Treatment For Pneumonia
Pneumonia is an infection of the lung resulting from a cold or upper respiratory infection. The passages that carry air into your lungs get inflamed and filled with fluid, making it hard to breathe. This infection may be caused by a bacteria, virus, or fungus. Bacterial pneumonia is contracted simply from breathing infected air particles from the mouth, throat or nose into the lungs. Exposure may occur at school or work (called community acquired pneumonia), in a hospital (healthcare acquired pneumonia), or by breathing contaminant particles into your lungs, perhaps from vomiting or exposure to hazardous materials. Each type of pneumonia is treated differently.
- Cough with fever, breathing difficulty
- Mucus that appears rusty or green, maybe bloody
- Fever with chills
- Rapid heartbeat, breathing with shortness of breath or chest pains
- Fatigue, weakness, confusion
- Nausea, vomiting, diarrhea
Who is at risk?
Anyone with a cold or prolonged illness can easily contract pneumonia. Healthy persons may also be exposed to it simply through normal daily activities. Anyone with an impaired immune system is at greater risk of contracting pneumonia. Persons who have suffered a stroke or seizure are at risk of developing pneumonia due to the aspiration of food, vomit or other particles from the mouth or nose into the lungs.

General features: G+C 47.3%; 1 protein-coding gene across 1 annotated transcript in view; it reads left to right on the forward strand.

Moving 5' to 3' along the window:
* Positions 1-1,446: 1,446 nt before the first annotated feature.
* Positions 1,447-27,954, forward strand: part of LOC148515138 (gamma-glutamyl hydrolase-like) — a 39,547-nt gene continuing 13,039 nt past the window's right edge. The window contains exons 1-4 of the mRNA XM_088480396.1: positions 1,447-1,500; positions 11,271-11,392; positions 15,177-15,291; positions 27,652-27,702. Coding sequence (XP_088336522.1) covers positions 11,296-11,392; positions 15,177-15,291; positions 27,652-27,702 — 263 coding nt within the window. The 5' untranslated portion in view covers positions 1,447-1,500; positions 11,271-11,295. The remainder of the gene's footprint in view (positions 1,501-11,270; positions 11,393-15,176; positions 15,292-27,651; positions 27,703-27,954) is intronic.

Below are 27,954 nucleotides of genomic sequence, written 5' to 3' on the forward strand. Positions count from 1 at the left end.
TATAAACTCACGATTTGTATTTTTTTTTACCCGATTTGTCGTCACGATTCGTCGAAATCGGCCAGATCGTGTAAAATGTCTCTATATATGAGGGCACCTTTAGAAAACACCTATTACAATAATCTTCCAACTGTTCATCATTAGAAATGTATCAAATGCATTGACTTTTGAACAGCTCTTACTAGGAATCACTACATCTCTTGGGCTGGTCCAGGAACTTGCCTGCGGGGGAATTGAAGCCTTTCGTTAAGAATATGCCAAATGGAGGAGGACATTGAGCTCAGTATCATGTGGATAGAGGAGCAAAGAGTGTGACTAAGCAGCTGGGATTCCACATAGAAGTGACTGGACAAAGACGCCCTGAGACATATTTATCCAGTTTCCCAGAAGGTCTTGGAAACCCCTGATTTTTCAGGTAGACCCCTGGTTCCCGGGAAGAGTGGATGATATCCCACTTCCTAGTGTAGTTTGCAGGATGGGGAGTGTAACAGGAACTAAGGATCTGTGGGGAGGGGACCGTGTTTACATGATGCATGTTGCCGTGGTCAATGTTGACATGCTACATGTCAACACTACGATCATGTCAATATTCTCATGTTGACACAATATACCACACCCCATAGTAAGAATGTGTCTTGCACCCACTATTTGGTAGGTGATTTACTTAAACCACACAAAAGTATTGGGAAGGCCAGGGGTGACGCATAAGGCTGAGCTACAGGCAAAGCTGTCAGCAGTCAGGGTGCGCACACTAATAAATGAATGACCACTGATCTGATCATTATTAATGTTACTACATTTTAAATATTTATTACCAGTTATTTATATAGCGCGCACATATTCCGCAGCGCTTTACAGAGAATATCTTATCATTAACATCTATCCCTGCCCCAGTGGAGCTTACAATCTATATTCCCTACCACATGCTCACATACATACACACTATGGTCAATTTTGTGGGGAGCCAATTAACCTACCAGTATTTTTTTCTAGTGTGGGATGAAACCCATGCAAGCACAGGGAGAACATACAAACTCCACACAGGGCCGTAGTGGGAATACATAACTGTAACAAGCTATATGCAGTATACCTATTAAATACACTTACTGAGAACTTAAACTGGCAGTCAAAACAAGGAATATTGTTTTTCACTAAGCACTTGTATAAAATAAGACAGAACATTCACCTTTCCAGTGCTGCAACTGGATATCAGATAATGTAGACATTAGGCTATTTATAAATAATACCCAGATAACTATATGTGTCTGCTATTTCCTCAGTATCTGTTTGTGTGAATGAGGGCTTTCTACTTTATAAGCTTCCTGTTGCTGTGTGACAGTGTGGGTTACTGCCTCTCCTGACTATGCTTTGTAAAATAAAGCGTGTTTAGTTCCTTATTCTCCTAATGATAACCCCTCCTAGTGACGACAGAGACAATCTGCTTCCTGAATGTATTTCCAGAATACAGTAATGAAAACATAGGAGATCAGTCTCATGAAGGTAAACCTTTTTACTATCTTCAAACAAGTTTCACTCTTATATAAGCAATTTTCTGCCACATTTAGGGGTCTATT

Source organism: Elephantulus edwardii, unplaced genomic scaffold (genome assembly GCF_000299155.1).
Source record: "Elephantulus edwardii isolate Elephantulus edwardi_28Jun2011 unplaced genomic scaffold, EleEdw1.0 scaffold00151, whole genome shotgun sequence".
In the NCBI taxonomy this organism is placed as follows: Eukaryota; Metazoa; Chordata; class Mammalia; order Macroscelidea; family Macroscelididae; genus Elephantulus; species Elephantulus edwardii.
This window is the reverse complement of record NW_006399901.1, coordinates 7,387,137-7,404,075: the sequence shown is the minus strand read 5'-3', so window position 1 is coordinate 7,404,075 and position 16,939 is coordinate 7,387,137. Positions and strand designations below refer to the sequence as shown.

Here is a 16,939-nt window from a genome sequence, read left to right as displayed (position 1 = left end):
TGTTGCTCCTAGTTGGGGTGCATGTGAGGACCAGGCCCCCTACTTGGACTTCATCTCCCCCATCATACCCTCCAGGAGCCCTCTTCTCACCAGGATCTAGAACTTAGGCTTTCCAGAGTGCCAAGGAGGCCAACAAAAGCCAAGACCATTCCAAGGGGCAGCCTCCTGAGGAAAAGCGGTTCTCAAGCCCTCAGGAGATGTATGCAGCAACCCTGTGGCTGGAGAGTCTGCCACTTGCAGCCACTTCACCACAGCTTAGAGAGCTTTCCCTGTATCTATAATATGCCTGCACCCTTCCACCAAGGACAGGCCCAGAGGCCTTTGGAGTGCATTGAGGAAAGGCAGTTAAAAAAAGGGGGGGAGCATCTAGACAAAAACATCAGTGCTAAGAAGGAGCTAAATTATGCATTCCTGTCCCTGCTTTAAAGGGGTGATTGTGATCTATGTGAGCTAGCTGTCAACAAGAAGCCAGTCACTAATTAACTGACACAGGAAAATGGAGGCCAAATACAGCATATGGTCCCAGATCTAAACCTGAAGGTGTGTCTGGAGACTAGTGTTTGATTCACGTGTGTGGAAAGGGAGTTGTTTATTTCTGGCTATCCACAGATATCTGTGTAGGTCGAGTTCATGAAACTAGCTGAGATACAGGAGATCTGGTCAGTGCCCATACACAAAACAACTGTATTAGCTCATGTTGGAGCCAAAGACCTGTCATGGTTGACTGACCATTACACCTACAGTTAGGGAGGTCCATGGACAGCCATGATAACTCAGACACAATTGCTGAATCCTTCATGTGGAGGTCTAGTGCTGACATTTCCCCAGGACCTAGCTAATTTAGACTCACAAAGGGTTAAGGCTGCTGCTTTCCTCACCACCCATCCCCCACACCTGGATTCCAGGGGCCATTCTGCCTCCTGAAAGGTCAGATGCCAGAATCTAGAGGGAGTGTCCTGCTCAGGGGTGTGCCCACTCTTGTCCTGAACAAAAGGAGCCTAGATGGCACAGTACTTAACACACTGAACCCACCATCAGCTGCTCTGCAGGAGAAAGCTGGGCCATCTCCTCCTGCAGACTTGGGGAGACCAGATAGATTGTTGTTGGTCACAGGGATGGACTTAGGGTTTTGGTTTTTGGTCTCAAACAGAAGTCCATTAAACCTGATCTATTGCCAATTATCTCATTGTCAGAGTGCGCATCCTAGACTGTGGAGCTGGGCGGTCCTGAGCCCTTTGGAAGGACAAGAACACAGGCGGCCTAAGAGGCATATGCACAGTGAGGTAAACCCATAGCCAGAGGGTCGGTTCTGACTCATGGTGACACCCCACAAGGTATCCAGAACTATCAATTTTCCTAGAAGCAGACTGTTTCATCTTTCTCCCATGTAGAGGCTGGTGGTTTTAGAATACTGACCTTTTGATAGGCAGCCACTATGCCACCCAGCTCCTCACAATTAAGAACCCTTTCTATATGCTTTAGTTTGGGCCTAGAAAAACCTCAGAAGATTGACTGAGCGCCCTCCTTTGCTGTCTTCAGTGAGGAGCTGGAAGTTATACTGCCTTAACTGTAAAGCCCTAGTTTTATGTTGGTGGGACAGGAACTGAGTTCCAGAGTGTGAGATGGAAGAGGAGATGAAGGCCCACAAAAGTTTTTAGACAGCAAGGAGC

In addition to performing a physical exam, your doctor might order a chest x-ray and blood test to help diagnose pneumonia or to determine its severity. Bacterial pneumonia will be treated with antibiotics, but typical pneumonia symptoms are treated with rest, sleep and liquids for up to three weeks. Other medications may be useful for treating the symptoms associated with pneumonia such as cough, fever and wheezing.
Emergency Warning Signs: When should I see a doctor?
Seek treatment right away if mucus coughed up from your lungs runs yellow or green for more than two days, especially with a fever over 101°F. Severe breathing difficulty should be seen in the hospital ED right away.
For more information on Pneumonia, see the following websites:
Healthline Overview of Pneumonia
Mayo Clinic Definition of Pneumonia
WebMD on Pneumonia Prevention
Disclaimer: The links above are to sites independent of STATCLINIX.com. The pages will open in a new browser window. The information provided is for educational purposes only, and is not a substitute for professional medical advice, diagnosis, or treatment. If you have or suspect you may have a health problem, you should consult your doctor. Always follow your doctor’s recommendations regarding your specific medical questions, treatments, therapies, and other needs.